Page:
By Sherrie B. Miller

Jewish Dating, Mishpatim, Jewish Singles

“And these are the ordinances that you shall place before them.” (Exodus 21:1)

Beginning the Parsha with the word “And,” indicates that there is a strong and significant connection between the last Parsha of Yitro containing the 10 commandments, and Mishpatim, the longest “to do” list in the Torah, of practical mitzvoth.

Perhaps, the Torah is teaching us that the only way to sustain the “high of the Sinai experience is by constantly engaging in daily and often times mundane activities that promote the well being of others. We are exhorted to free ourselves from modern day slavery of workaholism, TV addiction, self-indulgence and overall “ME” generation selfishness.

“Na’aseh V’nishma” is the Jewish response to a world seeking convenience and immediate gratification. When G-d approached all the nations and offered them the Torah, they had numerous questions and hesitations about transforming themselves into more G-d like people, causing the ultimate rejection of G-d and His gift of Torah and the possibility of mutual intimacy.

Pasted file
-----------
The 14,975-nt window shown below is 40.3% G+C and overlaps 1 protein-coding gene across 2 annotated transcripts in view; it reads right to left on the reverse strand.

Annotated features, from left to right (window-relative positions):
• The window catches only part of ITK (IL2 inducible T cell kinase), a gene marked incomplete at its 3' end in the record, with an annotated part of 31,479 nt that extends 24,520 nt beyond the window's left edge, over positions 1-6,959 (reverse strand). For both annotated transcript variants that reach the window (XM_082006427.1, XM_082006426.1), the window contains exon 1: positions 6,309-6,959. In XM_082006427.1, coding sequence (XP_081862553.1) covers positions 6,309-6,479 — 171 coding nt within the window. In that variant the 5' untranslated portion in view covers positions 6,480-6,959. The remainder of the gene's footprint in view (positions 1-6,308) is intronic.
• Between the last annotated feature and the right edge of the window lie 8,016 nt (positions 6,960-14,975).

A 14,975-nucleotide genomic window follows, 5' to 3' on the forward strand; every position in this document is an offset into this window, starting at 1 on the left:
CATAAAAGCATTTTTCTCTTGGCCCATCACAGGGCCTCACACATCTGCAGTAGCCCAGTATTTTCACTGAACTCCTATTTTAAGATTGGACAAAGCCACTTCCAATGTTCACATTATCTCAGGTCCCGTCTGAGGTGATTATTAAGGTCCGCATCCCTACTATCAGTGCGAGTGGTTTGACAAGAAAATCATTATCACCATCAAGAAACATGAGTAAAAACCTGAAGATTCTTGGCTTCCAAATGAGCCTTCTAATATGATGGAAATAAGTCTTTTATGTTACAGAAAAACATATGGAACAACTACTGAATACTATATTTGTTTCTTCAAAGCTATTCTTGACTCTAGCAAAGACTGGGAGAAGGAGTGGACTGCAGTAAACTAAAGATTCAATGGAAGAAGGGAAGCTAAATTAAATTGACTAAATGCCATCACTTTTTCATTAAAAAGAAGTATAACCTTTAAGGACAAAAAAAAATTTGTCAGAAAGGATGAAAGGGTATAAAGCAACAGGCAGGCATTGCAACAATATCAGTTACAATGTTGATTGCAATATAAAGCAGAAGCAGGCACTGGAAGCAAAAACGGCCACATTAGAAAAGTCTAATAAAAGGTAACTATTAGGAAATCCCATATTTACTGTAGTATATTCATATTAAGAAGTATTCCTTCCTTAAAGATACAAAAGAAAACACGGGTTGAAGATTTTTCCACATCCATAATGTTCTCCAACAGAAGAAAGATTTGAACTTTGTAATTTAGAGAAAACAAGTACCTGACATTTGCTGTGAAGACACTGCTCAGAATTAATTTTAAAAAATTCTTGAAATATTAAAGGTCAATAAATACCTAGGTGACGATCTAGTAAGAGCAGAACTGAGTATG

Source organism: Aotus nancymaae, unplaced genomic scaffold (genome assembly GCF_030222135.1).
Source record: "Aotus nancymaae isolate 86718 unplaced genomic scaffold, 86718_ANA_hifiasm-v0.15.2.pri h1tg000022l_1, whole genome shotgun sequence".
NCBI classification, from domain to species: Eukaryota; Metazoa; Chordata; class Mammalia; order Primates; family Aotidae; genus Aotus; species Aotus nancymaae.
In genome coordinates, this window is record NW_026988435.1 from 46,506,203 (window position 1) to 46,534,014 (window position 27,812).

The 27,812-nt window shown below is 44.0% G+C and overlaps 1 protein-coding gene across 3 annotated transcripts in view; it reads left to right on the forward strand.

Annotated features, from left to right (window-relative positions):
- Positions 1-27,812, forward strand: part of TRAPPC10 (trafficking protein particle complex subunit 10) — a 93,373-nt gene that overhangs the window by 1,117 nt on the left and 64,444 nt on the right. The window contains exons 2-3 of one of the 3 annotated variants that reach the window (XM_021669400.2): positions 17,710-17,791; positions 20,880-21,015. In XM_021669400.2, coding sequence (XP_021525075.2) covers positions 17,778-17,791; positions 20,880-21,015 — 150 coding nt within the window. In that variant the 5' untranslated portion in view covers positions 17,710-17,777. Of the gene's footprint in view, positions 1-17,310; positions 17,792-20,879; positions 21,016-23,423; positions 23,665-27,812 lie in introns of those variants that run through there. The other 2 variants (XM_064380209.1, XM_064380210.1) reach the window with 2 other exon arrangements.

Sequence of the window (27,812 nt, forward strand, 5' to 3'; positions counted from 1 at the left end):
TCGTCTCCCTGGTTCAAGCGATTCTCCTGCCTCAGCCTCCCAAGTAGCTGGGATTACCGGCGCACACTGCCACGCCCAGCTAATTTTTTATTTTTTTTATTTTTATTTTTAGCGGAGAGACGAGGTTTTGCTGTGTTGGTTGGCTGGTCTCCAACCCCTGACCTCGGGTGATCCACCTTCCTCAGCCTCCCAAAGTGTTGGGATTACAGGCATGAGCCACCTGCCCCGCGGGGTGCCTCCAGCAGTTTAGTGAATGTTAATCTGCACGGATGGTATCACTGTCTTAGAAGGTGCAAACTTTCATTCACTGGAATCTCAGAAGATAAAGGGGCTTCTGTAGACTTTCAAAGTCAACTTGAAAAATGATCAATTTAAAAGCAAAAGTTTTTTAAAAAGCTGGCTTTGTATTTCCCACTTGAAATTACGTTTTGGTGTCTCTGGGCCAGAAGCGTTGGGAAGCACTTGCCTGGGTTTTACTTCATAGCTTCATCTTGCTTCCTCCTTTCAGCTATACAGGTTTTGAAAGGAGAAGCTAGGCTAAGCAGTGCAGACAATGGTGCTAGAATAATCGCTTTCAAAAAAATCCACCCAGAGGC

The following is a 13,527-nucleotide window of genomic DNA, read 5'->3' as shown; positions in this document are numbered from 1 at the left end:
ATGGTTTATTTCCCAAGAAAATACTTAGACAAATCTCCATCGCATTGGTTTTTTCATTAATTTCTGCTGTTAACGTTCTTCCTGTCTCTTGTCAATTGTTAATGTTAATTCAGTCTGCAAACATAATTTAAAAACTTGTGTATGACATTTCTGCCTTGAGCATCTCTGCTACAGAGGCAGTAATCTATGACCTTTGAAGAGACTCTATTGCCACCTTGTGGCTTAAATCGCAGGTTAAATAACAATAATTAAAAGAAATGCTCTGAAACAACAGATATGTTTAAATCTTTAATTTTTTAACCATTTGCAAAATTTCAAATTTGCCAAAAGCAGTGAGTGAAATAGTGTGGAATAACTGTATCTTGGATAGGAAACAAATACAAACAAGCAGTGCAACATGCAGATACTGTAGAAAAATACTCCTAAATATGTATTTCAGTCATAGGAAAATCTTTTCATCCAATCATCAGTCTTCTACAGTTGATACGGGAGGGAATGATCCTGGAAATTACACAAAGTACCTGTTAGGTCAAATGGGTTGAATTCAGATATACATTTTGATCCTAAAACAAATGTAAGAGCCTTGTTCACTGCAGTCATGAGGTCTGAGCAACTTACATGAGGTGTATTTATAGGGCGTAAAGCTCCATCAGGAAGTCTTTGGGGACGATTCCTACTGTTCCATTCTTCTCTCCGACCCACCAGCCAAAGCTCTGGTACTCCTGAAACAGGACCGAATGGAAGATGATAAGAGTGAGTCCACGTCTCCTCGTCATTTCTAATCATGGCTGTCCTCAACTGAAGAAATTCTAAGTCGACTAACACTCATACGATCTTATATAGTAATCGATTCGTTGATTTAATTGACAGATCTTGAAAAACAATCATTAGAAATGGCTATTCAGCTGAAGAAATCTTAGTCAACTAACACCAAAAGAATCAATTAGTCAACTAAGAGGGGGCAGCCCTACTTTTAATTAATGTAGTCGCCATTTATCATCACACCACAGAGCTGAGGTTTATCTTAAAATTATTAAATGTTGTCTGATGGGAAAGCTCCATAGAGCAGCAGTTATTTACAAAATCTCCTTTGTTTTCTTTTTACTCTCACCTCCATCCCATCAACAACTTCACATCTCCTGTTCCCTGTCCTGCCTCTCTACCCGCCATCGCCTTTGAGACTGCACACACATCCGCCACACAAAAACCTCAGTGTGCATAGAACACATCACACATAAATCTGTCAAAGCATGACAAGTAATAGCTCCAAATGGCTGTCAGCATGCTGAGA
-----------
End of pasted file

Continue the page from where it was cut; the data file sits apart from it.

While many wonder why G-d chose the Jews and made them His “Chosen People,” the reality is, that the Jews chose Him! Their response: “we will do and we will listen,” demonstrates their commitment to do the commandments even before “feeling” the urge. This attitude which propelled the Jew to greatness is antithetical to modern day psychology which espouses following one’s heart and doing what “feels good.” This creates havoc as there is no absolute standard of action and relegates each individual to judge how to behave based on his/her own subjective judgment, and decide what is proper and what is not.

Mishpatim comes to teach us that the way to emulate G-d and accept His offer to be His partner in creation is through concretization of the “love at first sight” encounter at Sinai through effort and commitment to a higher and holier ideal than self-gratification.

To help us in this regard, the first commandment to Man, is to be fruitful and multiply. The midrash teaches that only through the union of the male and female soul is Man truly whole. It is only then, that we are truly challenged to put another first and invest in another through constant acts of chessed, the epitome of G-d Himself.